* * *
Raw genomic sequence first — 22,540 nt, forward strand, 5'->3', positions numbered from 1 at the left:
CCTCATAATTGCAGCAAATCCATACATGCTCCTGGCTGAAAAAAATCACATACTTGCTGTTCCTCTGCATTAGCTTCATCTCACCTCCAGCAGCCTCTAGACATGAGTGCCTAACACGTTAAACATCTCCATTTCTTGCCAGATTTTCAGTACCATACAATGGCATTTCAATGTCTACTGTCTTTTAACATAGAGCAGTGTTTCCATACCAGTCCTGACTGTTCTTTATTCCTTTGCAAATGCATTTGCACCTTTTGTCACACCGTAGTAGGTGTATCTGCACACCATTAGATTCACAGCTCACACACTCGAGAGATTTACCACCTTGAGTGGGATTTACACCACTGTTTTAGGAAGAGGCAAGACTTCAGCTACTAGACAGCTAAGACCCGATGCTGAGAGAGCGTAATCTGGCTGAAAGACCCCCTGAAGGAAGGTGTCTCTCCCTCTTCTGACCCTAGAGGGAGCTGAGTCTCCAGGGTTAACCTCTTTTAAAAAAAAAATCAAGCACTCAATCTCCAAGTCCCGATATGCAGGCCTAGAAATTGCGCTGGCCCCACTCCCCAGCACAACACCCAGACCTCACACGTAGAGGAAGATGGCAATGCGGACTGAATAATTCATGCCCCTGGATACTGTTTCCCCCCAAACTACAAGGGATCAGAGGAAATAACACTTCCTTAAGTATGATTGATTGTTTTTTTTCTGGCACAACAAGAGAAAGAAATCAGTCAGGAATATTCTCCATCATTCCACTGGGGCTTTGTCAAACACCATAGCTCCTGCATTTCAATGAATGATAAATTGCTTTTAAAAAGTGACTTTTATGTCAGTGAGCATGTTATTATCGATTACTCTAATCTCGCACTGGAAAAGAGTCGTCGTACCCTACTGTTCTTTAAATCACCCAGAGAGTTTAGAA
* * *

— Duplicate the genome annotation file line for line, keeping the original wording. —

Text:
Raw genomic sequence first — 22,540 nt, forward strand, 5'->3', positions numbered from 1 at the left:
CCTCATAATTGCAGCAAATCCATACATGCTCCTGGCTGAAAAAAATCACATACTTGCTGTTCCTCTGCATTAGCTTCATCTCACCTCCAGCAGCCTCTAGACATGAGTGCCTAACACGTTAAACATCTCCATTTCTTGCCAGATTTTCAGTACCATACAATGGCATTTCAATGTCTACTGTCTTTTAACATAGAGCAGTGTTTCCATACCAGTCCTGACTGTTCTTTATTCCTTTGCAAATGCATTTGCACCTTTTGTCACACCGTAGTAGGTGTATCTGCACACCATTAGATTCACAGCTCACACACTCGAGAGATTTACCACCTTGAGTGGGATTTACACCACTGTTTTAGGAAGAGGCAAGACTTCAGCTACTAGACAGCTAAGACCCGATGCTGAGAGAGCGTAATCTGGCTGAAAGACCCCCTGAAGGAAGGTGTCTCTCCCTCTTCTGACCCTAGAGGGAGCTGAGTCTCCAGGGTTAACCTCTTTTAAAAAAAAAATCAAGCACTCAATCTCCAAGTCCCGATATGCAGGCCTAGAAATTGCGCTGGCCCCACTCCCCAGCACAACACCCAGACCTCACACGTAGAGGAAGATGGCAATGCGGACTGAATAATTCATGCCCCTGGATACTGTTTCCCCCCAAACTACAAGGGATCAGAGGAAATAACACTTCCTTAAGTATGATTGATTGTTTTTTTTCTGGCACAACAAGAGAAAGAAATCAGTCAGGAATATTCTCCATCATTCCACTGGGGCTTTGTCAAACACCATAGCTCCTGCATTTCAATGAATGATAAATTGCTTTTAAAAAGTGACTTTTATGTCAGTGAGCATGTTATTATCGATTACTCTAATCTCGCACTGGAAAAGAGTCGTCGTACCCTACTGTTCTTTAAATCACCCAGAGAGTTTAGAA